This famous McGraw-Hill print advert first ran in Business Week in 1958, and it was named one of the 10 best ads of that year. It was written by John Peebles, Creative Director at Adler Boschetto Peebles and Partners. The advert underscored the need for a brand and brand personality, in addition to just the product alone. It highlighted the need to create a positive perception before you try to make the sale.
It is no wonder that the direct marketing world embraced the message of this particular advert and I have frequently heard it referred to over the years and in various direct marketing presentations. The challenge of facing a skeptical, customer and trying to convince them to buy your product, has not really changed over time. If anything, it’s become even more difficult. I know that is definitely the case for ad-agency new business in the current environment.
While the original advert reinforced the need to establish positive brand awareness and brand personality pre-sale in order to be successful, today we have to go one step further. In the agency world there are many strong brands out there all competing for the same client advertising and marketing dollars. Now we have to have category experince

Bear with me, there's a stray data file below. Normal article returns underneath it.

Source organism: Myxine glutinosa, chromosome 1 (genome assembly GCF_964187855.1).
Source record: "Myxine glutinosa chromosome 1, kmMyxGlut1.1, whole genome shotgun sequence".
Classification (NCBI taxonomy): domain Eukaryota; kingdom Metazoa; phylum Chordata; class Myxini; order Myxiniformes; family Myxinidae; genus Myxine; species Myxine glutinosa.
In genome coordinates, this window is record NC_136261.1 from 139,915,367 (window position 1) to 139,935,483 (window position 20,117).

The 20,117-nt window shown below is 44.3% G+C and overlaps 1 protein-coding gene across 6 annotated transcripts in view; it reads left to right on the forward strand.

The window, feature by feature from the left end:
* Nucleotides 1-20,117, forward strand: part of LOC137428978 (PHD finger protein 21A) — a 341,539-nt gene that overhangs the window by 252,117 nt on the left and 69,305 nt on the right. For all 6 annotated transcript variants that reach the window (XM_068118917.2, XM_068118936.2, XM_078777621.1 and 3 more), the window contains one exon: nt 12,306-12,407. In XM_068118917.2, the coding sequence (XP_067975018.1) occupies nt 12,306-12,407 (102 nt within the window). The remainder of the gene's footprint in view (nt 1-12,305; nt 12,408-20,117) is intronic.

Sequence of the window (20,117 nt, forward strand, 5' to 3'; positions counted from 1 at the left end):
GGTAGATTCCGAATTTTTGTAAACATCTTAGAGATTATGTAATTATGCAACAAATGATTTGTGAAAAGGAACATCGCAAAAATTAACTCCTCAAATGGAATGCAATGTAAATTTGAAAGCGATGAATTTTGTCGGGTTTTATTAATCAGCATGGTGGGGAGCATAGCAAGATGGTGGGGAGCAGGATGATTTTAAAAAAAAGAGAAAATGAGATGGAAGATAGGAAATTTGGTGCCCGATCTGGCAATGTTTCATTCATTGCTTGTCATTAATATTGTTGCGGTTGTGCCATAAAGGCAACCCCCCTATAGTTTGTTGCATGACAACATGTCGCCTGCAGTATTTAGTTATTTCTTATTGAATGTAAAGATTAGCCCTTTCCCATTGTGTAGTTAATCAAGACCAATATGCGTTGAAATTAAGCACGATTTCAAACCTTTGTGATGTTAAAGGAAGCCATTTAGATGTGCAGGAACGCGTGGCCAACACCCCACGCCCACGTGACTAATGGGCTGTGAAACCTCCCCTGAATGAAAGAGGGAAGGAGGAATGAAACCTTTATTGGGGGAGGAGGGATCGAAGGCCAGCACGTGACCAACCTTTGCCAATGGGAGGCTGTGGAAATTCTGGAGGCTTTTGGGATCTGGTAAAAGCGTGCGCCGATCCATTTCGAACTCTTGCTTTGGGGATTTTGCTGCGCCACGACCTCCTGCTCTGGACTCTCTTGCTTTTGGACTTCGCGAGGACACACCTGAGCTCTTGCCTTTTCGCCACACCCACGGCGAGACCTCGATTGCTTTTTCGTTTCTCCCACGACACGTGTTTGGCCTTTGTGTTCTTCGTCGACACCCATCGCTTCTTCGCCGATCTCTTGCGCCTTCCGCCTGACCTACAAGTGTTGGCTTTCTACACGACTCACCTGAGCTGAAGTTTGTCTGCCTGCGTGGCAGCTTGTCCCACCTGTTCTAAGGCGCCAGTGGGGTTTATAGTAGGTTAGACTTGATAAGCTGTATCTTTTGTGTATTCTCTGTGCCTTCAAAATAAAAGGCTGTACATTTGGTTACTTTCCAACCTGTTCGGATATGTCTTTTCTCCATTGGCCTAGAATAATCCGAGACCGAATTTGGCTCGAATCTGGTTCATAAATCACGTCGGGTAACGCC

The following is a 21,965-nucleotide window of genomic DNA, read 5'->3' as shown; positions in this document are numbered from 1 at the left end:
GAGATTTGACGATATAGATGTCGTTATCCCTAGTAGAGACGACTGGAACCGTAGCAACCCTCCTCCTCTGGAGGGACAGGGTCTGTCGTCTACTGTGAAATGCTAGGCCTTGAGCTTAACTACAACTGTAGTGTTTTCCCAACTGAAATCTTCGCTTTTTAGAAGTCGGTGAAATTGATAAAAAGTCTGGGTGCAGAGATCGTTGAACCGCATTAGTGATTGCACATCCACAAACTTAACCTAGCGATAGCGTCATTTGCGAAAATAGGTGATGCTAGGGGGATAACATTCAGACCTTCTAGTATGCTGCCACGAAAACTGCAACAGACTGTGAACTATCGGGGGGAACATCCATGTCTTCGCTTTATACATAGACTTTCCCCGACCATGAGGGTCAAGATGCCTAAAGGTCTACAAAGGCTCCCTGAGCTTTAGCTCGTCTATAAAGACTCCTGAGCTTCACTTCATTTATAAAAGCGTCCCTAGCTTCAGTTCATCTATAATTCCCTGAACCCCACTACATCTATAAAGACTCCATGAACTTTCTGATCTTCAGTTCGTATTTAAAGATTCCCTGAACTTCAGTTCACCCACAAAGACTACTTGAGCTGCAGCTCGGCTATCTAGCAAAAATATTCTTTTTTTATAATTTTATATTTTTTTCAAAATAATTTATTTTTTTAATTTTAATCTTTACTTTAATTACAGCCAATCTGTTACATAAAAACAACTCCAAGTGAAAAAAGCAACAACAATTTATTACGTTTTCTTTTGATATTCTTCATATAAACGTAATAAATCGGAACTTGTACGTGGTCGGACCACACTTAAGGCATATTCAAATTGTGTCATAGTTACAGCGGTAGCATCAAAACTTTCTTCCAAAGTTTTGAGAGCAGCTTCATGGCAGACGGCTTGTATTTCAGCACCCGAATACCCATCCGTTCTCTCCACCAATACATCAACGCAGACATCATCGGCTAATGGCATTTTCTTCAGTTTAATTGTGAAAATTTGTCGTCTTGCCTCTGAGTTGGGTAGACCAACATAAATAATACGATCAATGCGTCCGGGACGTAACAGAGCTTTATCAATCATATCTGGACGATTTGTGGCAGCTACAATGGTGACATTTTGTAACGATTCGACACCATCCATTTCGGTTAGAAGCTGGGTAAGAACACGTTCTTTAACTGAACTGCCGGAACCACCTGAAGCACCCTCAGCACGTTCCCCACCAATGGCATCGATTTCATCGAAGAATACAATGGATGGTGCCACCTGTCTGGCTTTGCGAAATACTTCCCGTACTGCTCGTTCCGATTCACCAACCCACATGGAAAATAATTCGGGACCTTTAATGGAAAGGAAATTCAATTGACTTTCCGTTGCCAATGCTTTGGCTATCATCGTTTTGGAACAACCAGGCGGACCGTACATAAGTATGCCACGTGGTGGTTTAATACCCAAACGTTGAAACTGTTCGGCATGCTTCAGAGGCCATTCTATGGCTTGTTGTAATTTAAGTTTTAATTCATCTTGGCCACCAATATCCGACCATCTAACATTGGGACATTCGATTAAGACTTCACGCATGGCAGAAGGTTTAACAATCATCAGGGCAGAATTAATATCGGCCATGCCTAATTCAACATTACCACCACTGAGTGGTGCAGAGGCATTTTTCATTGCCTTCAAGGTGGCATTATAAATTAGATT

So, assuming that the concept is as true today as it was in 1958, I thought I would update it from the ad-agency client’s perspective.
“I don’t know who you are or why I should bother to listen to you”
“I don’t know why you are contacting me as I already have an agency”
“I don’t know if you have category experience and know my business well”
“I don’t know what other client work you have done or if it’s even relevant to me”
“I don’t know what actionable insights you may have that will help me succeed”
“I don’t know what proof you have to convince me that your ideas will work”
“Now, why should I take a risk and spend part of my budget with you?”
The next time you contemplate new business prospecting, you might find it useful to insert your prospective clients face into this ad, and try answering these questions before reaching out.